A workable two-state agreement would address a large share of the two sides’ aspirations. It would preserve Israel’s Jewish character and majority, provide it with final and recognized borders, and maintain its ties to Jewish holy sites. Palestinians in the West Bank and Gaza would live free of Israeli occupation, they would govern Muslim holy sites in Jerusalem, and refugees would have the opportunity to choose normal lives through resettlement and compensation. If meeting those goals were sufficient, why have the parties proved incapable of settling the dispute?
Aspirations reflect historical experience. For Israel’s Jewish population, this includes displacement, persecution, the life of the ghetto, and the horrors of the Holocaust; and the long, frustrated quest for a normal, recognized, and accepted homeland. There is a craving for a future that will not echo the past and for the kind of ordinary security—the unquestioned acceptance of a Jewish presence in the region—that even overwhelming military superiority cannot guarantee. There is, too, at least among a significant, active segment of the Israeli population, a deep-seated attachment to the land, all of it, that constitutes Eretz Israel.
For Palestinians, the most primal demands relate to addressing and redressing a historical experience of dispossession, expulsion, dispersal, massacres, occupation, discrimination, denial of dignity, persistent killing off of their leaders, and the relentless fracturing of their national polity.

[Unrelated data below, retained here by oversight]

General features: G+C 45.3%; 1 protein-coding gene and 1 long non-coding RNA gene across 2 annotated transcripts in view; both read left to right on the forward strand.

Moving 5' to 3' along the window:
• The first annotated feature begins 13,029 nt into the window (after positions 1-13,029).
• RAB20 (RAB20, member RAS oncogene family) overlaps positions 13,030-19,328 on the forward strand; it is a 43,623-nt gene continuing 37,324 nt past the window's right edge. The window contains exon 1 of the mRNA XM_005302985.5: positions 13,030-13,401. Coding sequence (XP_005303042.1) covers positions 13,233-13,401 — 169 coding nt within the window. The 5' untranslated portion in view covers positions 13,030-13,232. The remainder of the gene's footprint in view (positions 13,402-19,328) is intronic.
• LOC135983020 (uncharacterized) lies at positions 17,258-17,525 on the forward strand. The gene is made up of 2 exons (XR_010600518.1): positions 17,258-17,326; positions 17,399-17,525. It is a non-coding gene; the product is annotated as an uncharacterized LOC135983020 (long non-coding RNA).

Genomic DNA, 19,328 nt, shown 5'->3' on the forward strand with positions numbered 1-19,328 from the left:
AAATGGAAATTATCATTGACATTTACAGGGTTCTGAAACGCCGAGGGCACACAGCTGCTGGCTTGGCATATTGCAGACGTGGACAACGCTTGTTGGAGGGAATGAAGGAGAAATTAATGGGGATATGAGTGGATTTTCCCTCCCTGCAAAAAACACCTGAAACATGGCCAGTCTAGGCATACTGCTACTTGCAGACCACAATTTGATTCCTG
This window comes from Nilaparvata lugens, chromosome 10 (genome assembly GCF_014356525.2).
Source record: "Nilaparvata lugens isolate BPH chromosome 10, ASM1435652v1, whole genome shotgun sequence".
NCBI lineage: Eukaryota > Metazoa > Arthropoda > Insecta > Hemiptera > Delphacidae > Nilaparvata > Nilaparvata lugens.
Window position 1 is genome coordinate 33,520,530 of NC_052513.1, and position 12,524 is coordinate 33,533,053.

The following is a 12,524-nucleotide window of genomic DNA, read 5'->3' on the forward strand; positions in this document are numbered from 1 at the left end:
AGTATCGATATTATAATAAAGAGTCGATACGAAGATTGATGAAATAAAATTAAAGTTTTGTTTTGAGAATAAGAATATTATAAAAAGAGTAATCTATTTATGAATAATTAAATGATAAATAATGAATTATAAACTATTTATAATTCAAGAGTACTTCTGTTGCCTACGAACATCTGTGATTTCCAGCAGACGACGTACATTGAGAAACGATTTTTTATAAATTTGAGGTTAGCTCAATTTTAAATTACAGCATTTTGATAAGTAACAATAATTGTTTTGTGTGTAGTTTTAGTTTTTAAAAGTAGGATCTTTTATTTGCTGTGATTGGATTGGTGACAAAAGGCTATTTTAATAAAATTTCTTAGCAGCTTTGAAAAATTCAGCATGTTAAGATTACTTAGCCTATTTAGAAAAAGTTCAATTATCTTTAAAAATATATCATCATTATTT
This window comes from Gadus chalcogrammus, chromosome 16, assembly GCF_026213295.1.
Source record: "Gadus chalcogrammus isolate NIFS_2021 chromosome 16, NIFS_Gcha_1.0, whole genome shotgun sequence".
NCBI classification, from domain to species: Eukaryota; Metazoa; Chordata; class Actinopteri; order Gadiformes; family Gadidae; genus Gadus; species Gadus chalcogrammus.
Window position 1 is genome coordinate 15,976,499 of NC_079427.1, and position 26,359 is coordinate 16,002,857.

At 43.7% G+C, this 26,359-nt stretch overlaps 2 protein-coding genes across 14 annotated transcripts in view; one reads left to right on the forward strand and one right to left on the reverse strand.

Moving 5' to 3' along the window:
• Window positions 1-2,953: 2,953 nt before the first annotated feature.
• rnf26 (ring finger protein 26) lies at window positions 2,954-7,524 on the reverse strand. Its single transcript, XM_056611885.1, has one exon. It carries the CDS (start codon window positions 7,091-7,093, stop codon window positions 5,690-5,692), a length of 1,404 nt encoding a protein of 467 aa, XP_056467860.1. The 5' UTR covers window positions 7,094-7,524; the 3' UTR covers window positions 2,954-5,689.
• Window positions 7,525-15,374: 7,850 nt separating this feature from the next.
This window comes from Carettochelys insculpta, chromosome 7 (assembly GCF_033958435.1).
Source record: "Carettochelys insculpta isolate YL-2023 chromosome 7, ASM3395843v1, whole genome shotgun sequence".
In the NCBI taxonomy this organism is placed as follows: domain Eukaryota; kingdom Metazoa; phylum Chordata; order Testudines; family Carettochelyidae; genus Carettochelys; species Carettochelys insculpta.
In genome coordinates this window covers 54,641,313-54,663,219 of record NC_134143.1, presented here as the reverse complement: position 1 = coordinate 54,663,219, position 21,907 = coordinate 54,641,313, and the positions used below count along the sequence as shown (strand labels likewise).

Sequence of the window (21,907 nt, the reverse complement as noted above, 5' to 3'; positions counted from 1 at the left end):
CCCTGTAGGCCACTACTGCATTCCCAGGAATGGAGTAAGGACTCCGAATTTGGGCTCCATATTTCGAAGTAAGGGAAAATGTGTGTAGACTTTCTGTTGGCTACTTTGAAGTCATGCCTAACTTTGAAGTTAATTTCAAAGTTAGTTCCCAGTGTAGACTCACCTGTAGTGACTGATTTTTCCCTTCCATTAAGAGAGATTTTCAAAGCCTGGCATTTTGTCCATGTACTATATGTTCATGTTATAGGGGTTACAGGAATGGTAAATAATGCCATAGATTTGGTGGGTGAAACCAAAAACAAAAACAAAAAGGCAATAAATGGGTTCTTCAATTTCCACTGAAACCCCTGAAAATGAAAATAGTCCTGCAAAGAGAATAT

These Israeli and Palestinian yearnings are of a sort that, no matter how precisely fine-tuned, a two-state deal will find it hard to fulfill. Over the years, the goal gradually has shifted from reaching peace to achieving a two-state agreement. Those aims might sound the same, but they are not: peace may be possible without such an agreement just as such an agreement need not necessarily lead to peace. Partitioning the land can, and most probably will, be an important means of achieving a viable, lasting, peaceful coexistence between Israelis and Palestinians. But it is not the end.
I think that the whole article is worth reading if you’re interested in this issue. Like Rashid’s piece on Pakistan in my last post, it tries to give a point of view that’s not completely American-centered.
You may have noticed that in this post and my last, the authors had critical words about Bush’s impact on both of these problems. Although I wasn’t a fan in general of his foreign policy, I think that these criticisms point something out that’s bigger than whether someone agrees with his policies. In both cases, Bush had understandable goals: allying with Pakistan to fight al-Qaeda and pushing along the idea of a Palestinian state. But in both cases, if you buy the authors’ arguments, they had unintended effects: letting the Taliban fester in Pakistan and helping to make a Palestinian state “boring.”
At campaign time, these policies are easy to support or criticize under the assumption that when we act, other countries will react in a simple and predictable fashion. But it’s important to remember that other actors are not inanimate objects that obey some political version of Newton’s laws but complex assemblies of people and institutions that have to make their own choices within certain constraints that may have much or little to do with us.
Hat tip: Jeffrey Goldberg